From the home columnist’s notebook:
Debbie Zimmer answered a few of your questions about the new deck restoration products, but she’ll have additional advice after more testing.
Zimmer is spokesperson for the Paint Quality Institute, which tests all sorts of coatings for corporate clients. Exterior coatings are tested on outdoor panels in Pennsylvania.
I told her I was getting questions from readers about the deck restoration products, thick coatings that are used to smooth the surfaces of old, weathered deck boards. I have no experience with the products. I’ve heard from friends that (a) the stuff is harder to apply than manufacturers hint and (b) you’ll use more than the can says.
Digital Access for only $0.99
For the most comprehensive local coverage, subscribe today.
Reviews online are decidedly mixed.
The institute is testing a variety of the coatings on its panels. The institute doesn’t provide specific product recommendations, but Zimmer said the products are performing about as advertised after a year in the weather.
She’ll know more after a few more years. Meanwhile, here’s her take:
• These products aren’t bandages for decks that need major repairs.
• They’re products of “last resort,” she said. You wouldn’t use them on a new deck, but if your deck’s walking surface is badly weathered you might get another year or two of useful life.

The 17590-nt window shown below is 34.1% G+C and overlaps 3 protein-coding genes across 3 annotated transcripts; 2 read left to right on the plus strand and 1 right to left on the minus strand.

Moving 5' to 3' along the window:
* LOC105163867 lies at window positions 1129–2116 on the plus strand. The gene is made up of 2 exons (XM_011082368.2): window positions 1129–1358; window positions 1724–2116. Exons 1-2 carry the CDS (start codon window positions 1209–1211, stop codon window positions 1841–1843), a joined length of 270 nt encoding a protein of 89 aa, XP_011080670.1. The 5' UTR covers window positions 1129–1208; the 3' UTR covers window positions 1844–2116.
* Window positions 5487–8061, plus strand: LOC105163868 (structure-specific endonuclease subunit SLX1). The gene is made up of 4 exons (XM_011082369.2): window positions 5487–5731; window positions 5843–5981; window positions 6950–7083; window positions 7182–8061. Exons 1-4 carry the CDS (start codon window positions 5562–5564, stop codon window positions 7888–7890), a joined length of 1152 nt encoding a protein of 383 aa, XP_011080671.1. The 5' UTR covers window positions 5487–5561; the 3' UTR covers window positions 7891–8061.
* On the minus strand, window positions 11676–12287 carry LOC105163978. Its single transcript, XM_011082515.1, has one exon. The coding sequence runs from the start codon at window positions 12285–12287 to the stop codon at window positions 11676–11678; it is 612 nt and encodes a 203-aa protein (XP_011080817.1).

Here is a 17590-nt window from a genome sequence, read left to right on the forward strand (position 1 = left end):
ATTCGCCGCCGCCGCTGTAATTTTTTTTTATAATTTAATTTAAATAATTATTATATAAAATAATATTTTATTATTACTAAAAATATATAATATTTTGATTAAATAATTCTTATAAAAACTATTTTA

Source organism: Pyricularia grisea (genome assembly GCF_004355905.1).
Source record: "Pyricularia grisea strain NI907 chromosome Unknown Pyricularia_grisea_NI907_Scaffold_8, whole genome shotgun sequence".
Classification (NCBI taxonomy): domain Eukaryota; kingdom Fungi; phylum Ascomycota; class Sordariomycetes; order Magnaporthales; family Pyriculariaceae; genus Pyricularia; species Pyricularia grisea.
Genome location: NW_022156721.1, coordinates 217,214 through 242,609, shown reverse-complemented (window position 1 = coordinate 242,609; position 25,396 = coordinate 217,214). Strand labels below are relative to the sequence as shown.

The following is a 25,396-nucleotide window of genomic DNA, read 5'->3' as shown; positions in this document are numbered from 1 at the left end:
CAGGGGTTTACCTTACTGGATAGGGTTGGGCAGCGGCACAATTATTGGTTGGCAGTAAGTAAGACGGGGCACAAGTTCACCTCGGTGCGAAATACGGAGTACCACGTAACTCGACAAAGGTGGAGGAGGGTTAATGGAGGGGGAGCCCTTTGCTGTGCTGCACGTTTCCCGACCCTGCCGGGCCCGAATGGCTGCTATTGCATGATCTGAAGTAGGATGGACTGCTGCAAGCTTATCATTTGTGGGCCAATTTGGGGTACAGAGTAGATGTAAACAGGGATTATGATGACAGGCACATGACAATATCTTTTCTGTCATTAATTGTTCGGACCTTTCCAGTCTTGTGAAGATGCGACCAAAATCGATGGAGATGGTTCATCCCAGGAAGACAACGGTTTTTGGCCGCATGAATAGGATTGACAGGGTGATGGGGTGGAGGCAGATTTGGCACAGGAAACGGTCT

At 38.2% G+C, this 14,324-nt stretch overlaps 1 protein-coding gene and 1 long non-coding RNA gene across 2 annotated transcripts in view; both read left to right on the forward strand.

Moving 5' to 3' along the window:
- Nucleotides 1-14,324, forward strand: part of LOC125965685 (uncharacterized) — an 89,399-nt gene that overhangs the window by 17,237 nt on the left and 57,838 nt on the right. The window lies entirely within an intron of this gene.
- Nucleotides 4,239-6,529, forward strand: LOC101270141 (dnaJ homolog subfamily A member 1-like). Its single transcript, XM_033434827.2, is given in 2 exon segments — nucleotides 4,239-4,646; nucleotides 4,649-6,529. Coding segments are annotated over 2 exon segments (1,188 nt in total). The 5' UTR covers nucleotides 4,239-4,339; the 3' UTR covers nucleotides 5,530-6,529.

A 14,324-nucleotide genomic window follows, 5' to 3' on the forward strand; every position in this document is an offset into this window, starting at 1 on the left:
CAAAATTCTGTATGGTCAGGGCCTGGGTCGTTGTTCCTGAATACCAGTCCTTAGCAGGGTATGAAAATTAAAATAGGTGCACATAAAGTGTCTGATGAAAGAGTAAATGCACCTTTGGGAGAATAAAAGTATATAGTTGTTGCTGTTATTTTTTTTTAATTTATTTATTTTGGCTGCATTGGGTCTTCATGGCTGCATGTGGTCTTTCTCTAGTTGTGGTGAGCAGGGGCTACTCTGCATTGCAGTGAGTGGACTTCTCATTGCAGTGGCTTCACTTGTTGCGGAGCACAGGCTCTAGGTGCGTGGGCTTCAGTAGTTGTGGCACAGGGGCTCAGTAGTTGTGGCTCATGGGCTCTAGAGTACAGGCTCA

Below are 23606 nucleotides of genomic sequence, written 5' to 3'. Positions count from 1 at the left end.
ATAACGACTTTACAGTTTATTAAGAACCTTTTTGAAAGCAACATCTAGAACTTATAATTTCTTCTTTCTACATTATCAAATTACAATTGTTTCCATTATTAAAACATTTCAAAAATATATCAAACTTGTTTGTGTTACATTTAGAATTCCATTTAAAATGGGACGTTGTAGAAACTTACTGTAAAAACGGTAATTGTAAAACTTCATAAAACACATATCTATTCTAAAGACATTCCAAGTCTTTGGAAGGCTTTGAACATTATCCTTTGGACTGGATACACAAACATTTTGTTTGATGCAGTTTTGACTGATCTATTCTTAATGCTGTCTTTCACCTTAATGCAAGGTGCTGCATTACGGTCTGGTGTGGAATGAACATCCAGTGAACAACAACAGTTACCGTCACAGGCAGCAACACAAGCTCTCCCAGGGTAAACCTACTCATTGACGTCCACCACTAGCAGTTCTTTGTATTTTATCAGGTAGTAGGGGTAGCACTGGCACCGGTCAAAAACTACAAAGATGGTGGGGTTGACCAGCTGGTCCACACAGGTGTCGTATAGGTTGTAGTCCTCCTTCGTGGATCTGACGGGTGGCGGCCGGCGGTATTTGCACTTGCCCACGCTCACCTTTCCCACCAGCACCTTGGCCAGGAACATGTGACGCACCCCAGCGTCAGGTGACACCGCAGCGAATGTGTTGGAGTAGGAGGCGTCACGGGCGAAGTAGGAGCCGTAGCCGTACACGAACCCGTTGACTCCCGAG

Have you tried the products? If so, drop me an email about your experience.
Shop for loan rates!
Bill Saint says that high-end appliances and natural stone backsplashes aren’t the most important items that push up a home’s costs. For the main “driver,” look to the interest rate.
I’ve heard Saint, president of the Home Builders Association of Charlotte, make the pitch before. He was especially persuasive in a recent interview when he tossed in some hypothetical figures.
“It’s easy to get (a mortgage loan) below 4 percent,” he said. “For a $300,000 house with 20 percent down at 3 1/2 percent, the monthly principal and interest would be $1,077.
“At 7 percent, that same house would cost $1,596 a month,” he said. “That is an astonishing 48 percent more.”
In a recent column, Allen Tate Mortgage’s Chris Cope, president-elect of the Mortgage Bankers Association of the Carolinas, said his industry has worked hard to deliver pretty much the same message. Saint agreed with Cope that it seems to be getting through to more buyers, as confidence returns and rates remain near record lows.
More evidence that you ought to spend as much time shopping for a loan as for a stainless steel stove.